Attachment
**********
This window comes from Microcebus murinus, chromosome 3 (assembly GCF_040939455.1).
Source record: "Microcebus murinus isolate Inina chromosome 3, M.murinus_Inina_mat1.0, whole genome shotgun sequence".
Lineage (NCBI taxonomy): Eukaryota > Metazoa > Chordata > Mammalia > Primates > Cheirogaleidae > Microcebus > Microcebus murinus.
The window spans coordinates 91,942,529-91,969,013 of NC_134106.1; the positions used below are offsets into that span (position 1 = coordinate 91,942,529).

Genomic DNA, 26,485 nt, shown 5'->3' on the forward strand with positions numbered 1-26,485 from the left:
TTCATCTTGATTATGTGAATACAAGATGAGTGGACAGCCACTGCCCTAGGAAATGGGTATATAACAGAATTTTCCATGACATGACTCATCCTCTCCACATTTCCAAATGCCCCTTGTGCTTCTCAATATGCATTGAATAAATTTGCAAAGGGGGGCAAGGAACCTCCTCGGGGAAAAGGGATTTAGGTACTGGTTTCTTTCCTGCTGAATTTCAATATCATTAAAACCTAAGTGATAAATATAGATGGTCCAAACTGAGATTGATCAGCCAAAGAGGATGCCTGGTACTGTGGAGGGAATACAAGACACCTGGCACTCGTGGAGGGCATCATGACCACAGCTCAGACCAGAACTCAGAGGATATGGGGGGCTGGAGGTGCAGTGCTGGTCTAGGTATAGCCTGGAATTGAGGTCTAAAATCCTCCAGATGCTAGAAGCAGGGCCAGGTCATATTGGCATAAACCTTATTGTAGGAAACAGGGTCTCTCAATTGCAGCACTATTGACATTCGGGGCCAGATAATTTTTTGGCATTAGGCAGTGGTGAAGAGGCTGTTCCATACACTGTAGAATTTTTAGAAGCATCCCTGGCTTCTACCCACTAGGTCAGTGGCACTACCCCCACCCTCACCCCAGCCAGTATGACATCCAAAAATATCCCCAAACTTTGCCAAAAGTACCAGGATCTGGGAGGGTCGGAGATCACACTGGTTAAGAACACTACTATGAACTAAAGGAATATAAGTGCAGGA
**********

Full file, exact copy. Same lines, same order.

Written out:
This window comes from Microcebus murinus, chromosome 3 (assembly GCF_040939455.1).
Source record: "Microcebus murinus isolate Inina chromosome 3, M.murinus_Inina_mat1.0, whole genome shotgun sequence".
Lineage (NCBI taxonomy): Eukaryota > Metazoa > Chordata > Mammalia > Primates > Cheirogaleidae > Microcebus > Microcebus murinus.
The window spans coordinates 91,942,529-91,969,013 of NC_134106.1; the positions used below are offsets into that span (position 1 = coordinate 91,942,529).

Genomic DNA, 26,485 nt, shown 5'->3' on the forward strand with positions numbered 1-26,485 from the left:
TTCATCTTGATTATGTGAATACAAGATGAGTGGACAGCCACTGCCCTAGGAAATGGGTATATAACAGAATTTTCCATGACATGACTCATCCTCTCCACATTTCCAAATGCCCCTTGTGCTTCTCAATATGCATTGAATAAATTTGCAAAGGGGGGCAAGGAACCTCCTCGGGGAAAAGGGATTTAGGTACTGGTTTCTTTCCTGCTGAATTTCAATATCATTAAAACCTAAGTGATAAATATAGATGGTCCAAACTGAGATTGATCAGCCAAAGAGGATGCCTGGTACTGTGGAGGGAATACAAGACACCTGGCACTCGTGGAGGGCATCATGACCACAGCTCAGACCAGAACTCAGAGGATATGGGGGGCTGGAGGTGCAGTGCTGGTCTAGGTATAGCCTGGAATTGAGGTCTAAAATCCTCCAGATGCTAGAAGCAGGGCCAGGTCATATTGGCATAAACCTTATTGTAGGAAACAGGGTCTCTCAATTGCAGCACTATTGACATTCGGGGCCAGATAATTTTTTGGCATTAGGCAGTGGTGAAGAGGCTGTTCCATACACTGTAGAATTTTTAGAAGCATCCCTGGCTTCTACCCACTAGGTCAGTGGCACTACCCCCACCCTCACCCCAGCCAGTATGACATCCAAAAATATCCCCAAACTTTGCCAAAAGTACCAGGATCTGGGAGGGTCGGAGATCACACTGGTTAAGAACACTACTATGAACTAAAGGAATATAAGTGCAGGA